Let America be America again. Let it be the dream it used to be. Let it be the pioneer on the plain Seeking a home where he himself is free. (America never was America to me.) Let America be the dream the dreamers dreamed-- Let it be that great strong land of love Where never kings connive nor tyrants scheme That any man be crushed by one above. (It never was America to me.) O, let my land be a land where Liberty Is crowned with no false patriotic wreath, But opportunity is real, and life is free, Equality is in the air we breathe. (There's never been equality for me, Nor freedom in this "homeland of the free.") Say, who are you that mumbles in the dark? And who are you that draws your veil across the stars? I am the poor white, fooled and pushed apart, I am the Negro bearing slavery's scars. I am the red man driven from the land, I am the immigrant clutching the hope I seek-- And finding only the same old stupid plan Of dog eat dog, of mighty crush the weak. I am the young man, full of strength and hope, Tangled in that ancient endless chain Of profit, power, gain, of grab the land! Of grab the gold! Of grab the ways of satisfying need! Of work the men! Of take the pay! Of owning everything for one's own greed! I am the farmer, bondsman to the soil. I am the worker sold to the machine. I am the Negro, servant to you all. I am the people, humble, hungry, mean-- Hungry yet today despite the dream. Beaten yet today--O, Pioneers! I am the man who never got ahead, The poorest worker bartered through the years. Yet I'm the one who dreamt our basic dream In the Old World while still a serf of kings, Who dreamt a dream so strong, so brave, so true, That even yet its mighty daring sings In every brick and stone, in every furrow turned That's made America the land it has become. O, I'm the man who sailed those early seas In search of what I meant to be my home-- For I'm the one who left dark Ireland's shore, And Poland's plain, and England's grassy lea, And torn from Black Africa's strand I came To build a "homeland of the free." The free? Who said the free? Not me? Surely not me? The millions on relief today? The millions shot down when we strike? The millions who have nothing for our pay? For all the dreams we've dreamed And all the songs we've sung And all the hopes we've held And all the flags we've hung, The millions who have nothing for our pay-- Except the dream that's almost dead today. O, let America be America again-- The land that never has been yet-- And yet must be--the land where every man is free. The land that's mine--the poor man's, Indian's, Negro's, ME-- Who made America, Whose sweat and blood, whose faith and pain, Whose hand at the foundry, whose plow in the rain, Must bring back our mighty dream again. Sure, call me any ugly name you choose-- The steel of freedom does not stain. From those who live like leeches on the people's lives, We must take back our land again, America! O, yes, I say it plain, America never was America to me, And yet I swear this oath-- America will be! Out of the rack and ruin of our gangster death, The rape and rot of graft, and stealth, and lies, We, the people, must redeem The land, the mines, the plants, the rivers. The mountains and the endless plain-- All, all the stretch of these great green states--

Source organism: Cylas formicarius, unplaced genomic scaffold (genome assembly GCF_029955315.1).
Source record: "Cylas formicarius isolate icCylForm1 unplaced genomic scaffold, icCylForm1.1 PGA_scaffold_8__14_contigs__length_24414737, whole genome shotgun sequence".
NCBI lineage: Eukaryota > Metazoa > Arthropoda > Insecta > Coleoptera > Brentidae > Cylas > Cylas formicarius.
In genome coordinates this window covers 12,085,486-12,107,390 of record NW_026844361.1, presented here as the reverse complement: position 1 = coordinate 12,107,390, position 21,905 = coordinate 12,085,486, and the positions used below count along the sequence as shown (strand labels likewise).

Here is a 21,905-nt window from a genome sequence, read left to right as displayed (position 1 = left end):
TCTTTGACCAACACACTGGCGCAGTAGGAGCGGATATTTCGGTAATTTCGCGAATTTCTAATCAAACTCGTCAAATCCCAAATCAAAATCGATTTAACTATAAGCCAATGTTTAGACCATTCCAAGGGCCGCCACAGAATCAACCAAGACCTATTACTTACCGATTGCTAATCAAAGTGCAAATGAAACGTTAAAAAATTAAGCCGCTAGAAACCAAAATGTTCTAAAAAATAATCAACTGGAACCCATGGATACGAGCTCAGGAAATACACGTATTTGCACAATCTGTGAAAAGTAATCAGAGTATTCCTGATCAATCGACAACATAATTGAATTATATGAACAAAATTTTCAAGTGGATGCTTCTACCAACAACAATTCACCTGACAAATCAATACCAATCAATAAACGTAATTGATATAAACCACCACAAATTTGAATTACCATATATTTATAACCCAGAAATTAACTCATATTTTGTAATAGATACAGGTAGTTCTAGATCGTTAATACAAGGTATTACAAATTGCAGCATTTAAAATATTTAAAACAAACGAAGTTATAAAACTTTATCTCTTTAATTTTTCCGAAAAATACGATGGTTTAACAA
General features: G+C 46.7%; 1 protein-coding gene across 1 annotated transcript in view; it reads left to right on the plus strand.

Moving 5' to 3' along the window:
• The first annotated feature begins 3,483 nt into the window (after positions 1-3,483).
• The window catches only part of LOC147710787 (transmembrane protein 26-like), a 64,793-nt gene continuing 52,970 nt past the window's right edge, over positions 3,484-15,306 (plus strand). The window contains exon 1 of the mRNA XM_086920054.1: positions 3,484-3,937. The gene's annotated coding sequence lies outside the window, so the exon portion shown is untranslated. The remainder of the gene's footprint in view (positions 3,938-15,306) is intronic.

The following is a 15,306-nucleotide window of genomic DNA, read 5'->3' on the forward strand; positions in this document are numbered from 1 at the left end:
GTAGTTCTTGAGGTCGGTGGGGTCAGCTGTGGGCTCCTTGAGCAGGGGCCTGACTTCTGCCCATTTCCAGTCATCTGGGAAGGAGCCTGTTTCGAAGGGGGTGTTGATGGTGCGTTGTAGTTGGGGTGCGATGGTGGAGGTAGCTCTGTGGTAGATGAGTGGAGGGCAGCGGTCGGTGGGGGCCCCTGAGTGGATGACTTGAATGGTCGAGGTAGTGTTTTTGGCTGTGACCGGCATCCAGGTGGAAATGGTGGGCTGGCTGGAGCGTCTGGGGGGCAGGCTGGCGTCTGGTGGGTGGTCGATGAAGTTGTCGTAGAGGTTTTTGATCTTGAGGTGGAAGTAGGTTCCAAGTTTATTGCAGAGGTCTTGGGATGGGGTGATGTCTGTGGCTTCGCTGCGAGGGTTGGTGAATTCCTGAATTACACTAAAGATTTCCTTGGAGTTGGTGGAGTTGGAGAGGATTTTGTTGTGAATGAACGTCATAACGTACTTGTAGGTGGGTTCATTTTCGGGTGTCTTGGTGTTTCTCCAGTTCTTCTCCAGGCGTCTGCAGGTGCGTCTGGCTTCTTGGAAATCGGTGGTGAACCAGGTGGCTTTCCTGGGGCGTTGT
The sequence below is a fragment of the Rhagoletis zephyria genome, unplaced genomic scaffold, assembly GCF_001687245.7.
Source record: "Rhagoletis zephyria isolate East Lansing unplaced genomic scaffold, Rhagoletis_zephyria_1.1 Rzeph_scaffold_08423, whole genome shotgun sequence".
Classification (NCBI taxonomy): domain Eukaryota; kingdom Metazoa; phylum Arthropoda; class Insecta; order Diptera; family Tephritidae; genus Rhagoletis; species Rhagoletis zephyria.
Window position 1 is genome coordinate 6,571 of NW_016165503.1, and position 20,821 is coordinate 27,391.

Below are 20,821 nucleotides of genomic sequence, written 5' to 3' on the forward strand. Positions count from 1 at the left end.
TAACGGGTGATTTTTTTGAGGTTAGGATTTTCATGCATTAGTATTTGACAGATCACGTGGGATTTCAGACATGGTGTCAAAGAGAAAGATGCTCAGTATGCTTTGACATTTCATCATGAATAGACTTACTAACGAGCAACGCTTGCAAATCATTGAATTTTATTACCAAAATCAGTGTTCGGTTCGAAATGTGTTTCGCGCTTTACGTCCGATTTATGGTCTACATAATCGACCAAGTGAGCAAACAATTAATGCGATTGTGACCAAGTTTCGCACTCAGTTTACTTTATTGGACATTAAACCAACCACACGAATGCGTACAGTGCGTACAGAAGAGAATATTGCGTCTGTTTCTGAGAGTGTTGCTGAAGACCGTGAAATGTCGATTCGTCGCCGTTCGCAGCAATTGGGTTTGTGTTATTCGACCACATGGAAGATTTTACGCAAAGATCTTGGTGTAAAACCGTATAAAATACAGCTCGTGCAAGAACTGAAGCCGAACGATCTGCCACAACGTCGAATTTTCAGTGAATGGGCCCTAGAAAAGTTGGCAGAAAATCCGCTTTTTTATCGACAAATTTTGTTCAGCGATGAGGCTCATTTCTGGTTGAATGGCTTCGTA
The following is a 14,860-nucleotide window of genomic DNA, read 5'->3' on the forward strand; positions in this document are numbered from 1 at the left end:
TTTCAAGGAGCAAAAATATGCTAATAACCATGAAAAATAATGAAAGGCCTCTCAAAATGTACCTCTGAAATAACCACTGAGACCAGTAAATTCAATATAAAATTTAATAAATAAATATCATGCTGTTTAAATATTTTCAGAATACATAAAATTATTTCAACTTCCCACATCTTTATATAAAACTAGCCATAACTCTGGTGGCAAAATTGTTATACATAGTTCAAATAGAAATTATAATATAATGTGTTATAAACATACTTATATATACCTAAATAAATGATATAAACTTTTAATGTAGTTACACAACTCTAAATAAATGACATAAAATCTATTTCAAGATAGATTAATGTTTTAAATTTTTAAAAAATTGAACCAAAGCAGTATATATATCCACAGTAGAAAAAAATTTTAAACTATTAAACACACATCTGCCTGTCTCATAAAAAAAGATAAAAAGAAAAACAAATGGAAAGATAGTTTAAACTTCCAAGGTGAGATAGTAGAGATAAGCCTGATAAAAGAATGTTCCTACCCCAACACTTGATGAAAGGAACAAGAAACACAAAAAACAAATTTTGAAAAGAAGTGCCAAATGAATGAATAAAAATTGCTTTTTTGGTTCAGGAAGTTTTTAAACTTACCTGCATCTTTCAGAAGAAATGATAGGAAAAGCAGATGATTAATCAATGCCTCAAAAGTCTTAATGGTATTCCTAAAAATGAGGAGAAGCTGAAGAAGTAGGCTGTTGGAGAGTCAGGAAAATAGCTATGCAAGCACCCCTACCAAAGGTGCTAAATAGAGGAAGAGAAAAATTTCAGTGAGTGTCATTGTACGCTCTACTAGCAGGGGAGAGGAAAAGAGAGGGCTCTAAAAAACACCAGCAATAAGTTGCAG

And make America again!
Amen , Blessed Be, and don’t forget to vote!
© 2004 Jane A. Page, Statesboro, GA.
All rights reserved.